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Can I sue in California if paraquat caused my Parkinson’s disease?

Yes, you can sue in California if you developed Parkinson’s disease after being exposed to the popular weed killer paraquat.

California law holds companies liable for damages resulting from injuries caused by products with defective designs and products with inadequate warnings and instructions. California law also holds companies liable for damages resulting from injuries caused by their negligence. Negligence is the failure to be reasonably careful to prevent harm from happening.

Lawsuits are currently being filed in California and all across the nation alleging that paraquat manufacturers knew or should have known paraquat could cause Parkinson’s disease, but failed to warn the public about it or instruct the public on how to protect themselves from it.

The lawsuits allege that paraquat is defective by design since it can cause Parkinson’s disease when used as intended or in a reasonably foreseeable way. The lawsuits also allege that paraquat makers were negligent because they didn’t adequately test the safety of paraquat and they didn’t warn that it could cause Parkinson’s disease even though they knew or should have known it can.

Parkinson’s disease primarily affects our motor control. The motor symptoms of Parkinson’s disease can be the result of the death of dopaminergic neurons in our brain. These neurons produce dopamine, which is critical to our brain’s motor control. These neurons are also susceptible to being killed by oxidative stress.

Scientific studies have suggested that paraquat may cause Parkinson’s disease by inducing oxidative stress in brain cells via a process known as redox cycling. This redox cycling process, which can repeat itself indefinitely in human cells, where oxygen is plentiful, produces molecules known as reactive oxygen species which can cause oxidative stress in the brain, killing dopaminergic neurons.

Hundreds of animal and in vitro studies have found that paraquat can kill dopaminergic neurons via oxidative stress. In fact, scientists actually give animals paraquat to intentionally give the animals the symptoms of Parkinson’s disease so they can study those symptoms.

Numerous epidemiological studies have linked paraquat exposure to Parkinson’s disease in humans. Studies done in 2009, 2011 and 2013 found that those exposed to paraquat saw two to over three times the risk of developing Parkinson’s disease compared to those who weren’t exposed to paraquat.

The redox properties of paraquat have been known since the 1930s. It has been known that paraquat is toxic due to its redox cycling since the 1960s.

Paraquat is banned or being phased out in the European Union and over 30 countries, including China and Brazil. Its possible link with Parkinson’s disease was specifically mentioned when paraquat was banned in the EU.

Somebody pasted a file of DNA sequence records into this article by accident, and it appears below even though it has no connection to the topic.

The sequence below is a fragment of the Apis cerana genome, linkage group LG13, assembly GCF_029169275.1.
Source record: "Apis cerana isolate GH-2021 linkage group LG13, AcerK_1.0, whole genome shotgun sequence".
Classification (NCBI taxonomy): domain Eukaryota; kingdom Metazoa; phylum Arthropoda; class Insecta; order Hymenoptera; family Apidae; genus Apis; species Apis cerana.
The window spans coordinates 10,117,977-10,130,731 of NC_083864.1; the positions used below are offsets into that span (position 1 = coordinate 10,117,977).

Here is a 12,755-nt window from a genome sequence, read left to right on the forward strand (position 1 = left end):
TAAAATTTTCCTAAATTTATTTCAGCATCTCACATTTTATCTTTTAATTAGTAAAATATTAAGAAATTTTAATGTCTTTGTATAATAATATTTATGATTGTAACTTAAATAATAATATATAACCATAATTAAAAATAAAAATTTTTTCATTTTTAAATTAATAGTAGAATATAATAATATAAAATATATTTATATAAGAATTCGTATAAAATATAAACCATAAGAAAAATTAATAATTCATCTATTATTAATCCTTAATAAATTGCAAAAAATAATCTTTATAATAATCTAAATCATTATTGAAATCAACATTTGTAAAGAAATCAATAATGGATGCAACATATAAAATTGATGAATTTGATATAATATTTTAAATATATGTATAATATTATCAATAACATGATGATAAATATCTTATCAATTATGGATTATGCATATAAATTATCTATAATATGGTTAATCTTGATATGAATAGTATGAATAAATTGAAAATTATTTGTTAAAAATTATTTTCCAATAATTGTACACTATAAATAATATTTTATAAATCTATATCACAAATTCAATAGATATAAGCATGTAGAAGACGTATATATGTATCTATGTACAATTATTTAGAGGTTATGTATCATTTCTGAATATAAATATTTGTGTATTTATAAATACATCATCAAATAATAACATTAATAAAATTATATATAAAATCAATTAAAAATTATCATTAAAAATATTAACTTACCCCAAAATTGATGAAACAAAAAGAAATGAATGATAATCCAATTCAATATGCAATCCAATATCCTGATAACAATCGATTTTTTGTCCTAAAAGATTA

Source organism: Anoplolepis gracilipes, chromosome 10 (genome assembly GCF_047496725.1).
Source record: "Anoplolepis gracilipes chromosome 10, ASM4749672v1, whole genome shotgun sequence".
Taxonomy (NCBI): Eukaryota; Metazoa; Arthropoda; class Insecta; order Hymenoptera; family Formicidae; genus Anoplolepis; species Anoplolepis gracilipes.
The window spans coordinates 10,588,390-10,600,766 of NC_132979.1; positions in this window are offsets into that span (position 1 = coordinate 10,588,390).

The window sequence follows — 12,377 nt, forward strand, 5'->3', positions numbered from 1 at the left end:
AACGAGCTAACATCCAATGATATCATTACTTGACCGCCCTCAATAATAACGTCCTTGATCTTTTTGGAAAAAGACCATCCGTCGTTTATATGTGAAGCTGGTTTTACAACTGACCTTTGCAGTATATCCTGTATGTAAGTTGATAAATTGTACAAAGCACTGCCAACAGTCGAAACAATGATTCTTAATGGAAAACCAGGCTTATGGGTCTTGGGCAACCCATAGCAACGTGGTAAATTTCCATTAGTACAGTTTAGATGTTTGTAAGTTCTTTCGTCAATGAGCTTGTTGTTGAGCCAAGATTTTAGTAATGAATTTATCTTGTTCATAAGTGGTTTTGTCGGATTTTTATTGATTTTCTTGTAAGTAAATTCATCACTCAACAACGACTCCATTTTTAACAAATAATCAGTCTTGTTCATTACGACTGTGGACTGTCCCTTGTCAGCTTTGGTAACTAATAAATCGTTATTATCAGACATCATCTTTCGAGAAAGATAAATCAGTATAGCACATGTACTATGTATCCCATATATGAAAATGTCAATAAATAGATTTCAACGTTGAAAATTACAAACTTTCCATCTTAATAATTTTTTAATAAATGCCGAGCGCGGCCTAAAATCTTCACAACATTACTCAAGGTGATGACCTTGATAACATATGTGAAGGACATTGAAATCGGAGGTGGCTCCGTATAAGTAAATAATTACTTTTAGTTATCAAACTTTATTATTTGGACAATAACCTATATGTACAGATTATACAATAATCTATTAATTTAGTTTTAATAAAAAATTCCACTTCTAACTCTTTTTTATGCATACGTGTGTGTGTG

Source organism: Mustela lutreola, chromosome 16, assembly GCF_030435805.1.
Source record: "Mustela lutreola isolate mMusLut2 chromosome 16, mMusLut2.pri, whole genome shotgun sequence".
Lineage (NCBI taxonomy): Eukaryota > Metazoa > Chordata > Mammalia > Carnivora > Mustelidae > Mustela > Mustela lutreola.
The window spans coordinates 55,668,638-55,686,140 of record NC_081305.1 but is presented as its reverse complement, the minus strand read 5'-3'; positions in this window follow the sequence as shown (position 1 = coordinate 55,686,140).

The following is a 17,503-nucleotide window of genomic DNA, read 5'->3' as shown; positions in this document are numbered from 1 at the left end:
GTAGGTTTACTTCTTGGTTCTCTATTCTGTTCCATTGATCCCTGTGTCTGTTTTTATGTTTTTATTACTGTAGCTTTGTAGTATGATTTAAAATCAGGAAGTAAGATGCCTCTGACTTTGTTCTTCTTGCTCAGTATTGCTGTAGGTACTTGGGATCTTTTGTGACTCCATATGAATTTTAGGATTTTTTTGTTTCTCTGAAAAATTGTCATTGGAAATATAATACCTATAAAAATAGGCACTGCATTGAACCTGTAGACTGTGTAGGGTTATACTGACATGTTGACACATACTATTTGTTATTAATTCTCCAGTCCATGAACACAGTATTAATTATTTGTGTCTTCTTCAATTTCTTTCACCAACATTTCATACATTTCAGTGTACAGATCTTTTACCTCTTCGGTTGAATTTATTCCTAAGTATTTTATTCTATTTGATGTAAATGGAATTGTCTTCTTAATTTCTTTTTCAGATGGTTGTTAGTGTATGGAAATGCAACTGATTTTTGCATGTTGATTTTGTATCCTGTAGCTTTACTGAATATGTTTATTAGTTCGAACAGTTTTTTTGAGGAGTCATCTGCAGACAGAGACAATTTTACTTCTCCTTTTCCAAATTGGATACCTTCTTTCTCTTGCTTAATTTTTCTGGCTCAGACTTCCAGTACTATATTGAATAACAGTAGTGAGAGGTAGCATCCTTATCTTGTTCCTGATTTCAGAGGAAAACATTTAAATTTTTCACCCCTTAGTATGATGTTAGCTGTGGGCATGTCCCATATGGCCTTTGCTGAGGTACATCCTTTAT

Lawsuits claim paraquat manufacturers were negligent in failing to warn about paraquat’s links with Parkinson’s disease since reasonably careful companies would warn about a link which numerous studies have found; a link which prompted the EU to ban the weed killer. Lawsuits also allege that paraquat manufacturers knew about these studies but “actively and fraudulently concealed this information” from the public.

The negligence in these lawsuits appears to rise to the level of gross negligence, which is acting negligently while being aware you’re doing so. Lawsuits are currently seeking punitive damages based on gross negligence, arguing paraquat makers knew they were being negligent when they hid the link between paraquat and Parkinson’s disease from the public.

Lawsuits argue that it is reasonably foreseeable that those who mix and load paraquat into sprayer tanks, as well as those nearby them, will be exposed to paraquat due to spills, splashes and leaks. Lawsuits argue it is reasonably foreseeable that those who spray paraquat and those nearby locations where it is sprayed will be exposed to paraquat due to it drifting in the wind, as well as through touching sprayed plants.

Lawsuits argue it is reasonably foreseeable that exposure to paraquat can cause it to enter the body and ultimately the brain, specifically through the olfactory bulb.

Paraquat is typically formulated with surfactants which help it stick to plants and penetrate them better. However, lawsuits claim these surfactants also help it penetrate the human body better.

Some paraquat lawsuits are involving loss of consortium claims, claiming a loss of companionship on behalf of the plaintiff’s spouse.

Those who have developed Parkinson’s disease after being exposed to paraquat have two years from the date of being aware paraquat caused their disease to file a lawsuit in California.


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